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Good morning dear reader & welcome to my world for another week. As I prepare this note for you today prior to having the next 2~3 weeks away on leave, I do so with some misgiving & ongoing frustration(s) with how I see the developments of both society & particularly leadership in many areas.

I have a growing awareness of how much pride has been and is in my life. It has been a constant companion for more than forty five years. I am well acquainted with the dark side of leadership.

Not long ago I read through the short by Andrew Murray called Humility. In processing his writing, I was struck by two contrasting realities. First I was reminded how prevalent humility can be in the success of a leader.

Second, I was surprised by how little we practice humility today. When is the last time you read a blog, sat in a conference session, or did an even small study on humility?
Murray says, “If humility is becoming a secret, then the health & strength of our soul will suffer.” He does not say anything about the size of your organization or breadth of your influence. He does say the “health and strength” of your life is tied to a spirit of humility.

Maturing as a leader comes with some hard but rich lessons. One of those is to learn real joy & comes not in promoting self but conversely promotion of others. And, the real satisfaction for this comes in being nothing so our people may be everything.

Those of us with leadership gifts have an advantage. We see things before other people. We can size up situation more quickly than others. We often are quickest to figure out what needs to be done. We have an advantage. But humble leaders do not take advantage of their advantage. They do not manipulate; they do not self-promote.

We need more heroes who show a modest or low estimate of their own importance.” There is a subtle but inherent danger for leaders which impacts our humility. We have been given a gift to inspire people. People respond, & things get done, & people follow “you.” This can mess with both your head & your heart. We can begin to think it is because of us & about us.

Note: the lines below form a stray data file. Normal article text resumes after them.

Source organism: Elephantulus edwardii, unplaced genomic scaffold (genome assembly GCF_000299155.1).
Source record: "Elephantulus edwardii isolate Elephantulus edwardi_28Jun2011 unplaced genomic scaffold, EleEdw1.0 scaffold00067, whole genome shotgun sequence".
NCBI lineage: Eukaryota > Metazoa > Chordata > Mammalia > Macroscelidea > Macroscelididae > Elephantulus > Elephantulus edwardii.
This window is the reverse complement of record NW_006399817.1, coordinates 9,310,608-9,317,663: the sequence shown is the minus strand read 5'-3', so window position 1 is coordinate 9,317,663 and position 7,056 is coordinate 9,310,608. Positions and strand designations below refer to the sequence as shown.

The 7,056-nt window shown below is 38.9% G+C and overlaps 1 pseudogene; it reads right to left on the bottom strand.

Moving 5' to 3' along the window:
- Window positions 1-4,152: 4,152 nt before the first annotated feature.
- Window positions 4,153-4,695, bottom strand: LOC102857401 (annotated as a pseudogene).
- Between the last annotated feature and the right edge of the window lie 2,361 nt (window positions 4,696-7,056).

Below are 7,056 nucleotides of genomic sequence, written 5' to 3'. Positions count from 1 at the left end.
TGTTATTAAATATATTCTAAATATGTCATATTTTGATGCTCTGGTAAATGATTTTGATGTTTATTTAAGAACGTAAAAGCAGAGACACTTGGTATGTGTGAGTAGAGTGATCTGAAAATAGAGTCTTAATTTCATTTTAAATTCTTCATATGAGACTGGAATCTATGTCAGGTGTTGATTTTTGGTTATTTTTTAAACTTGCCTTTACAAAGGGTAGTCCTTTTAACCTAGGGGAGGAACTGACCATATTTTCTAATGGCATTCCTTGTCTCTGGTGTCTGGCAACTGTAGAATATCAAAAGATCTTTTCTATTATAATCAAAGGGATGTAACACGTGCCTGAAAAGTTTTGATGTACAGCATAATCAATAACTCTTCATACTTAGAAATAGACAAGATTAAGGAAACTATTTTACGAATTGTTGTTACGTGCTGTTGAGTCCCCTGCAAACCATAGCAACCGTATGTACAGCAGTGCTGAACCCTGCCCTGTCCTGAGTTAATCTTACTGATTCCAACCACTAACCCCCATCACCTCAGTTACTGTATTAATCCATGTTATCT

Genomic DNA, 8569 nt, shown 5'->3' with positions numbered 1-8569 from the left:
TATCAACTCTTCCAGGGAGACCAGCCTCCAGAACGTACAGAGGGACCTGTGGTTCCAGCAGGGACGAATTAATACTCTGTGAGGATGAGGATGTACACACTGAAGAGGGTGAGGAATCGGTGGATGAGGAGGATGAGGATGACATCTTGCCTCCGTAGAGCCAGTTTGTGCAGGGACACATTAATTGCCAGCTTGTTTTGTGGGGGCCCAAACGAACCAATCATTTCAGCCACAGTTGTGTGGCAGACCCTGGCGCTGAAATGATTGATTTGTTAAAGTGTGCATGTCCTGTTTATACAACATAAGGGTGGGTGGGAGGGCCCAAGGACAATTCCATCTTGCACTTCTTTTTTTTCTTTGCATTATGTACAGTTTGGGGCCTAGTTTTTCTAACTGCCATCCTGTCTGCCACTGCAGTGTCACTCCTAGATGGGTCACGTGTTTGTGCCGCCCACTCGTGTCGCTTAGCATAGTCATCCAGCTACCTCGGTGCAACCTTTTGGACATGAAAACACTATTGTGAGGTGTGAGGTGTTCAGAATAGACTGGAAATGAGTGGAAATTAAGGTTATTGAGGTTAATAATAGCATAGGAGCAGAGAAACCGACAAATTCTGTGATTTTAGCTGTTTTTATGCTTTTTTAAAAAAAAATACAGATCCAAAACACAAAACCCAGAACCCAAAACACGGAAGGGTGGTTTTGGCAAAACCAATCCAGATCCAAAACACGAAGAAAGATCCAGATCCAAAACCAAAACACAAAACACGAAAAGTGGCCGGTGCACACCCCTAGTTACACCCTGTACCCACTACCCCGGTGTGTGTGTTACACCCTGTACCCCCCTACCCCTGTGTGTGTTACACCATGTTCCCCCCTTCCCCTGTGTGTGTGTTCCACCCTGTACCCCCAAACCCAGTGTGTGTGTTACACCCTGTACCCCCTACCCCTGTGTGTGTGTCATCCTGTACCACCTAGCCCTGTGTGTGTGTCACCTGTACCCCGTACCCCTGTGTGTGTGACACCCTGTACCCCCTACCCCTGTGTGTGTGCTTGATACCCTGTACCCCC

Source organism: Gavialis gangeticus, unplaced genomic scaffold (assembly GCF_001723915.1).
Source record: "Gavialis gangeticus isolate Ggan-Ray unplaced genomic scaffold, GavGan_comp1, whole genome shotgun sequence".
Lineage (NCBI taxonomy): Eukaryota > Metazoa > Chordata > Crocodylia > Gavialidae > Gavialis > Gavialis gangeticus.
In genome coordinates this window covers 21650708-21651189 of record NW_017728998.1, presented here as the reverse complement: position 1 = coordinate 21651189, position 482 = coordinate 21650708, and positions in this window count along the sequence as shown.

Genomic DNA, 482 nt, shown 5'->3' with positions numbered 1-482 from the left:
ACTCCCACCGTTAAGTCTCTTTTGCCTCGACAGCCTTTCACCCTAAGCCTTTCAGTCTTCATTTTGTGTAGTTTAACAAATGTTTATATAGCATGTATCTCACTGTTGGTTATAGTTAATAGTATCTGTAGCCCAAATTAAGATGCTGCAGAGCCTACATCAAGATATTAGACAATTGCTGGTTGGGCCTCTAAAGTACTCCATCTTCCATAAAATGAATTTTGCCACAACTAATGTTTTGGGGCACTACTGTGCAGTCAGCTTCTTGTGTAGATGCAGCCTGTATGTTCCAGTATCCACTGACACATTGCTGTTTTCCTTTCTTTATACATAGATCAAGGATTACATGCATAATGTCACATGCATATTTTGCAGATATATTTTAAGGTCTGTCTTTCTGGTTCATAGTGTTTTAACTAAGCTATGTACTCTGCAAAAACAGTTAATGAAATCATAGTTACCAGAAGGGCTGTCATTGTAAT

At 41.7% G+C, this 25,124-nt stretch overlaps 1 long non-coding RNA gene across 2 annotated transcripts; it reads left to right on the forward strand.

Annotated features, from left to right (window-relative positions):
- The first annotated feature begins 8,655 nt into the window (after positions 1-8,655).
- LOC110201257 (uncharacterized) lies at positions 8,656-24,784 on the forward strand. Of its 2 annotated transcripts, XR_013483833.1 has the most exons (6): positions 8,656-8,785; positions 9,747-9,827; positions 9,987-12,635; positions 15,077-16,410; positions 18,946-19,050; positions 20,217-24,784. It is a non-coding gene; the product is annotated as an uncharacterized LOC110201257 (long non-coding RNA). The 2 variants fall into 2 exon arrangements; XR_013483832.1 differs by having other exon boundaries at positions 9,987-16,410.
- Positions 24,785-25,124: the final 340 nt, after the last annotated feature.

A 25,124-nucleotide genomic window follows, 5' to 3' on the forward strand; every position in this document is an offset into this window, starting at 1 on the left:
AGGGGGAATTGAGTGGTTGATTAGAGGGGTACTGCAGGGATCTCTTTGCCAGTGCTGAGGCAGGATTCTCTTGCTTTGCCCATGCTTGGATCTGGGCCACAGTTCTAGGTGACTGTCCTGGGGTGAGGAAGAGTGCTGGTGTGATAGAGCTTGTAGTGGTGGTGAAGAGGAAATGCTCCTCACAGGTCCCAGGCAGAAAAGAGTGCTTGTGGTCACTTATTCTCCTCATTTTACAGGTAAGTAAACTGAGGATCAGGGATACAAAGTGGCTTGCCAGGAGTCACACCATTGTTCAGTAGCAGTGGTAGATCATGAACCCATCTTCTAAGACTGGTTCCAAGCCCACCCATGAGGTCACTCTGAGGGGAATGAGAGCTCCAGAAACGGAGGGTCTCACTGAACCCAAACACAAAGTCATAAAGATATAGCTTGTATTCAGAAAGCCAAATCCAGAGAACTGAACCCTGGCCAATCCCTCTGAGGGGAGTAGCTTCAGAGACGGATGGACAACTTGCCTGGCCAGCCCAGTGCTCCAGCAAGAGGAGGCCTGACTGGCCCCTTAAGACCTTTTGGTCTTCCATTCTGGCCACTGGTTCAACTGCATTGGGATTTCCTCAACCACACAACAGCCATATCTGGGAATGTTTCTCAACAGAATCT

We can obsess with success & forget, what draws a crowd is someone who cares just as much about the means as he does the ends. We do not mean for it to happen, but we become disoriented.

The more fruitfulness & success we experience, the greater the temptation. Your success & the praise which follows will be a test of your humility. Jim Collins’ research validates this truth. In How the Mighty Fall, he identifies the first stage of decline as “hubris born of success.”

Stage 1 kicks in when people become arrogant, regarding success virtually as an entitlement, & they lose sight of the true underlying factors which created success in the first place. Those words ring true for all leaders as much as CEOs of corporations.

I would like to leave you this week with the following thought ~ “No matter how good you think you are as a leader, my goodness, the people around you will have all kinds of ideas for how you can get better. So for me, the most fundamental thing about leadership is to have the humility to continue to get feedback & to try to get better ~ because your job is to help everybody else get better.” [1]

Thank you for taking the time to be with me once again. I hope my journey may encourage you also. This is Kenn Butler in Paradise, Nelson, with my best wishes for the weekend ahead. I look forward to being with you all again in two to three weeks’ time as I am looking forward to some time out for recuperation & relaxation, hopefully.

[1] Jim Yong Kim

Kenn Butler
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